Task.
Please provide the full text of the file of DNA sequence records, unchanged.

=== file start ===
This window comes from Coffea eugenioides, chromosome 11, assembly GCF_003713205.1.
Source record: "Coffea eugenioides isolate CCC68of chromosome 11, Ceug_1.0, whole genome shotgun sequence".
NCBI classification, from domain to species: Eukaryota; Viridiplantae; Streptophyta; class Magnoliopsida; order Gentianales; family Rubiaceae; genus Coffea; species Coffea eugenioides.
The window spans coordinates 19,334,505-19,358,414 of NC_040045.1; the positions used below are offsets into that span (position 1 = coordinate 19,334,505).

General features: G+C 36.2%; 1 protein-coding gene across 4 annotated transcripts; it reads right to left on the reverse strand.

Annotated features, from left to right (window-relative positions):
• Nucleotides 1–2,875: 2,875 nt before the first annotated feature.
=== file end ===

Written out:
This window comes from Coffea eugenioides, chromosome 11, assembly GCF_003713205.1.
Source record: "Coffea eugenioides isolate CCC68of chromosome 11, Ceug_1.0, whole genome shotgun sequence".
NCBI classification, from domain to species: Eukaryota; Viridiplantae; Streptophyta; class Magnoliopsida; order Gentianales; family Rubiaceae; genus Coffea; species Coffea eugenioides.
The window spans coordinates 19,334,505-19,358,414 of NC_040045.1; the positions used below are offsets into that span (position 1 = coordinate 19,334,505).

General features: G+C 36.2%; 1 protein-coding gene across 4 annotated transcripts; it reads right to left on the reverse strand.

Annotated features, from left to right (window-relative positions):
• Nucleotides 1–2,875: 2,875 nt before the first annotated feature.